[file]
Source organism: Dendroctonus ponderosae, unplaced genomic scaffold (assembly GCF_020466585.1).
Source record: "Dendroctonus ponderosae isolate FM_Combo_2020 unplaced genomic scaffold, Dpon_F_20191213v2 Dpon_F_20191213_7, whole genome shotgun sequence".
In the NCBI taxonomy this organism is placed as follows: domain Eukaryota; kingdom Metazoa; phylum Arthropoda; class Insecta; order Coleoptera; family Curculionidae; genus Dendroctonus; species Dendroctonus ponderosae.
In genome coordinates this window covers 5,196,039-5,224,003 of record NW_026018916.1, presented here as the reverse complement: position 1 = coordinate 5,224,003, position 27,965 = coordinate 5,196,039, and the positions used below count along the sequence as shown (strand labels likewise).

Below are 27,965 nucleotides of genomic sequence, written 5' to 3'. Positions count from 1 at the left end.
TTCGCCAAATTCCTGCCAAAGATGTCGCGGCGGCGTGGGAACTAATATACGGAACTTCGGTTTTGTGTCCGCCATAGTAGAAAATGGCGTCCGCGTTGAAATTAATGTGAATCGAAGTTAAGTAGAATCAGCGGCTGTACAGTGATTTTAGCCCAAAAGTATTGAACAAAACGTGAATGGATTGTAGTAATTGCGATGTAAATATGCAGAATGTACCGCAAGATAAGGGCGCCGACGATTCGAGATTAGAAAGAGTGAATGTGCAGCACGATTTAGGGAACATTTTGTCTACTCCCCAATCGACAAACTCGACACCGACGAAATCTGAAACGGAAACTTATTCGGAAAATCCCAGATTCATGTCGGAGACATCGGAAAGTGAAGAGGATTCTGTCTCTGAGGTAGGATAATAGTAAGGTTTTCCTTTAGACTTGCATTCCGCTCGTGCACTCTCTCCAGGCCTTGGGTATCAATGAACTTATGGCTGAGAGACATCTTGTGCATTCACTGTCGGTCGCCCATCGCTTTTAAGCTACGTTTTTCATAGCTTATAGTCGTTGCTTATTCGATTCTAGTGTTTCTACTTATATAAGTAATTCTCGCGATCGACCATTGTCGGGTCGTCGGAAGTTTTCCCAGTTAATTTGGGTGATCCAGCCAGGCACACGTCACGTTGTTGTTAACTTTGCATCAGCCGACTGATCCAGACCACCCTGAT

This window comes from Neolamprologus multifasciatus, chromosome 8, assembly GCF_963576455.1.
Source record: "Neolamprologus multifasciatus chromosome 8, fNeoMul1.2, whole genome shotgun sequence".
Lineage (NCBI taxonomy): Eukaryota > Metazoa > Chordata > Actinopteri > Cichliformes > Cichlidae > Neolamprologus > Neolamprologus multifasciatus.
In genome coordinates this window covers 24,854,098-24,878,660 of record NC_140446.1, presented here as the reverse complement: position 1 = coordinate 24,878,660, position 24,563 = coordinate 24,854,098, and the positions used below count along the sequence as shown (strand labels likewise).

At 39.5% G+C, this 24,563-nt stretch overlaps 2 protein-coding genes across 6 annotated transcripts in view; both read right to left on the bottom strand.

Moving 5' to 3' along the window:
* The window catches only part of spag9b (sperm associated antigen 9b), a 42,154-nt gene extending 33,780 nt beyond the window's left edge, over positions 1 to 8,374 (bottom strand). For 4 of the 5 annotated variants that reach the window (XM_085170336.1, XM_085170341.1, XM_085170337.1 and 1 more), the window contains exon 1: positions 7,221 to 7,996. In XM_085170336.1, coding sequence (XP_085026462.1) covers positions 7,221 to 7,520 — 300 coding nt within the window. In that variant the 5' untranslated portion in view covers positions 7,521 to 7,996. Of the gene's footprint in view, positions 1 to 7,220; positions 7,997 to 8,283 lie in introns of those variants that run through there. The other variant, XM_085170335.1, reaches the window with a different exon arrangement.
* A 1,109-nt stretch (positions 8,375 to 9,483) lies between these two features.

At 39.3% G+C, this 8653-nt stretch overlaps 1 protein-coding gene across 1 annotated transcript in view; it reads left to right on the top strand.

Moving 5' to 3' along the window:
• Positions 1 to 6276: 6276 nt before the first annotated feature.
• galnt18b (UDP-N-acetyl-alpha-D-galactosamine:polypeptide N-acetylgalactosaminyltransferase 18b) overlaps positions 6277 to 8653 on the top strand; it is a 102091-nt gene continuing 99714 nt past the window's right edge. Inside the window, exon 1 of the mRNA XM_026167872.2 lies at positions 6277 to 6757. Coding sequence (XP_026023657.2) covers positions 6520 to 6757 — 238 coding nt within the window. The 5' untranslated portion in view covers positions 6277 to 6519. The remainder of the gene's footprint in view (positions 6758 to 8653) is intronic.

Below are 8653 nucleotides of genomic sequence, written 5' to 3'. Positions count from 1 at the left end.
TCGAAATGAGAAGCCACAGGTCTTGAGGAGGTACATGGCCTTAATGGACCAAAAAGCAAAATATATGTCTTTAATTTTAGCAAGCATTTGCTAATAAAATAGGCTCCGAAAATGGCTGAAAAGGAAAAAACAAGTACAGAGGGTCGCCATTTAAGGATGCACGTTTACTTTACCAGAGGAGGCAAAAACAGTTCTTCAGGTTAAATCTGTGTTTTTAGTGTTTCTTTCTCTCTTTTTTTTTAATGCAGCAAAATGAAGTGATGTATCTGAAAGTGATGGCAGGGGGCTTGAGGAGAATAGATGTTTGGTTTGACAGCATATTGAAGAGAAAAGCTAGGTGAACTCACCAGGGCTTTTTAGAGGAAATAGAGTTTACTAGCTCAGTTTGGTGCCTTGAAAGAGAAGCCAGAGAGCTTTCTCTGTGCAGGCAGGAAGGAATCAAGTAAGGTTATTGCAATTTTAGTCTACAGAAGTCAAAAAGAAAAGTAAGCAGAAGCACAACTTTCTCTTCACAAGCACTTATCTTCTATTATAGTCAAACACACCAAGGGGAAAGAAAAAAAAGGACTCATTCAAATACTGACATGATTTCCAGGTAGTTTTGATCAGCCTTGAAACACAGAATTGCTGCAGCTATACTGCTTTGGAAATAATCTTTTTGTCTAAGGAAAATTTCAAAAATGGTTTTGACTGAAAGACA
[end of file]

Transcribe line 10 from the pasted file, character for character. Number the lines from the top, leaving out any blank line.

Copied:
In genome coordinates this window covers 24,854,098-24,878,660 of record NC_140446.1, presented here as the reverse complement: position 1 = coordinate 24,878,660, position 24,563 = coordinate 24,854,098, and the positions used below count along the sequence as shown (strand labels likewise).